Of the very early songs, Nebel (‘Mist’) was written when Strauss was just 14. It’s a remarkably assured piece of juvenilia, whose more subdued, reflective nature plays to Fassbender’s vocal strengths. Written two years later Begegnung (‘Meeting’) is altogether brighter and more animated and both singer and pianist readily respond to its naïve charm. These qualities are also reflected in Rote Rosen (‘Red Roses’), dedicated to Strauss’s girlfriend of the moment. Once again Dumno and Fassbender seem to have the measure of this beguiling music.

The Friedrich settings of Op. 15 – Lob des Leidens (‘Praise of Suffering’) and Aus den Liedern der Trauer (‘From Songs of the Mourner’) – are more harmonically assured and demand more from the singer in terms of vocal and emotional range. Predictably Fassbender’s voice hardens in the more exposed writing but elsewhere she is generally sensitive to the nuances of the text.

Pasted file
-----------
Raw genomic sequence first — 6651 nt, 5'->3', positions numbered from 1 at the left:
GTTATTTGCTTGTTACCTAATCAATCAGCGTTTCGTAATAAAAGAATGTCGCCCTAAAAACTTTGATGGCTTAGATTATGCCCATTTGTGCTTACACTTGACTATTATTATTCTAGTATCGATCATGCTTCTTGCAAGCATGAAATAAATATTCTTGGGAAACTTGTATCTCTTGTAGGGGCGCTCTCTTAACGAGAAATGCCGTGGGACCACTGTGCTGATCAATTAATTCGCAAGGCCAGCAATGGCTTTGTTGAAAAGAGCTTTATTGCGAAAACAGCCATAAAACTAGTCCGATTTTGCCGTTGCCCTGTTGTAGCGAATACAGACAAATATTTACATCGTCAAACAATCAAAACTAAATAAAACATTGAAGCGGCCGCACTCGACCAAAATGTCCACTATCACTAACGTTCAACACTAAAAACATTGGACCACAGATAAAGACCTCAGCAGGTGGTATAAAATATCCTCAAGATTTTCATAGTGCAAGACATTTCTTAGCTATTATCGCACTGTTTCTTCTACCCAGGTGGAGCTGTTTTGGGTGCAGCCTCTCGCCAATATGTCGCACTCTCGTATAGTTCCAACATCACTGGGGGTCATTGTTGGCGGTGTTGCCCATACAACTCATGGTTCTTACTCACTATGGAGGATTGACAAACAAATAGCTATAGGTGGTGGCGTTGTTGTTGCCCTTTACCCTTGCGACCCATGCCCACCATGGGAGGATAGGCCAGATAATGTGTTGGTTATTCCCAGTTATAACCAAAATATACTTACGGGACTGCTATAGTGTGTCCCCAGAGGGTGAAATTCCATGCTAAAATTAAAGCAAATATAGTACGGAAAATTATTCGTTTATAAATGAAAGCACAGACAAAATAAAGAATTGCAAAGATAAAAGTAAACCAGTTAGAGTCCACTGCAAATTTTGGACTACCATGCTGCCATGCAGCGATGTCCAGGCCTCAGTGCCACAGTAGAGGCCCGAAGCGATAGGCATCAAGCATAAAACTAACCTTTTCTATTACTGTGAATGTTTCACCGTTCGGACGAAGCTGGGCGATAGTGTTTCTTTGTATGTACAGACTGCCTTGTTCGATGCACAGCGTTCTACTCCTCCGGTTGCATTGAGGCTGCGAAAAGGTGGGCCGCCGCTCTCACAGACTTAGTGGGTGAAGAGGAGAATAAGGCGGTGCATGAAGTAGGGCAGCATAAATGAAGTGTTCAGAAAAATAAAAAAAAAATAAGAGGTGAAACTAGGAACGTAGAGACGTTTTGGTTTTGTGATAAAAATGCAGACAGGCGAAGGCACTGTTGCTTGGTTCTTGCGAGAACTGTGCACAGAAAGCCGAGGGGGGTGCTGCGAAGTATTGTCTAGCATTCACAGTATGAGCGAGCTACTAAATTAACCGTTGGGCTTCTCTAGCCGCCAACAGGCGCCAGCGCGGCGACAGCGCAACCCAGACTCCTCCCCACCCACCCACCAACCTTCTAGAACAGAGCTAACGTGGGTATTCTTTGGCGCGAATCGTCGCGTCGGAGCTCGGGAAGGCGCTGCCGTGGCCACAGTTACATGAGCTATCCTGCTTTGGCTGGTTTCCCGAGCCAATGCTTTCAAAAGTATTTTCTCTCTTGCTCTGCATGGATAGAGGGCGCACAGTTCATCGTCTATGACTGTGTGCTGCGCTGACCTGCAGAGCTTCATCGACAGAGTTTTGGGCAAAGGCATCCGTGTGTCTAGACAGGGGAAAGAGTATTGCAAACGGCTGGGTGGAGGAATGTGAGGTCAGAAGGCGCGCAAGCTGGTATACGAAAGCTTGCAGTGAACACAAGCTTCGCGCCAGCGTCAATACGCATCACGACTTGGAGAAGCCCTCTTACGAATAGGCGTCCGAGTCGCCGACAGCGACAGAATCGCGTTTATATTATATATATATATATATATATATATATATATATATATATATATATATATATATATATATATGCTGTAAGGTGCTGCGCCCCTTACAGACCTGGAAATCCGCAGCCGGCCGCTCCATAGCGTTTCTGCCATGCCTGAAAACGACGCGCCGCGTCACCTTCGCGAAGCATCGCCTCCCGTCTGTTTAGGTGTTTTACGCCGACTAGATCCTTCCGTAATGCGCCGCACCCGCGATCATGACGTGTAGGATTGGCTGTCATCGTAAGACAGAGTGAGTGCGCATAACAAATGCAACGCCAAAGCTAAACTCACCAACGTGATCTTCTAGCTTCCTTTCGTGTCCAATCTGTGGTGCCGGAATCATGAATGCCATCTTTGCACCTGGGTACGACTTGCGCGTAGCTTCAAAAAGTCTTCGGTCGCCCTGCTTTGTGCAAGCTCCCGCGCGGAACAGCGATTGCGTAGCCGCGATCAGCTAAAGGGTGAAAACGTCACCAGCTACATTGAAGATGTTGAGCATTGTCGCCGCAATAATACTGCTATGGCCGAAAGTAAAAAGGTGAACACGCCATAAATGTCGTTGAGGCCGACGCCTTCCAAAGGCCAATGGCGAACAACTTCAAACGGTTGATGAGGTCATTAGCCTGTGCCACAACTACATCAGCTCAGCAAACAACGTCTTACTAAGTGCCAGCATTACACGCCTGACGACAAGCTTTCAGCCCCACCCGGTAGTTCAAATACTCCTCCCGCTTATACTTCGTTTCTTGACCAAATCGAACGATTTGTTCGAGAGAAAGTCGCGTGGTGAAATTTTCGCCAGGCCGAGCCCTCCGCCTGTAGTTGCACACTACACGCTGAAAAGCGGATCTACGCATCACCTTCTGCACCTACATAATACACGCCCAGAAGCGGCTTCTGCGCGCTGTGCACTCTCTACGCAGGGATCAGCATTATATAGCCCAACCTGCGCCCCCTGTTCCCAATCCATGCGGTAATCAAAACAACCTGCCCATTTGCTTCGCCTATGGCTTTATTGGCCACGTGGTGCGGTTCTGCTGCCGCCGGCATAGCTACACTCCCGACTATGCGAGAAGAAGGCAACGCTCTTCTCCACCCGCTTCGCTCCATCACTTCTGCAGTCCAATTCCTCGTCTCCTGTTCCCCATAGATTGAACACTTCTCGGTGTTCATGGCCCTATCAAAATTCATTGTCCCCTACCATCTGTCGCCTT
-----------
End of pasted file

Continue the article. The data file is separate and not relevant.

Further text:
Schack’s Lotosblatter (‘Lotus Leaves’) form the basis of Op. 19. The range of Wie sollten wir geheim sie halten (‘How should we keep it secret’) gives the singer something of a workout, but Fassbender seems much more comfortable with Hoffen und wieder verzagen (‘Hoping and despairing again’). She tackles the taxing passages rather well and her diction is beautifully clear in the sombre Mein Herz ist stumm, mein Herz ist kalt (‘My heart is silent, my heart is cold’).

Overall, the Op. 19 songs and the single Op. 21 – Ach Lieb, ich muss nun scheiden (‘Ah, love, I must leave you now’) – are among the most satisfying on the disc. True, the summit may still be some way off but at least we’re out of the troublesome thickets and advancing towards the snowline, The Felix Dahn setting O wärst du mein (‘O if you were mine’) is most interesting for its strange, dark harmonies; unfortunately Fassbender has another of those awkward ‘gear changes’ at 1:50, which rather spoilt the song for me.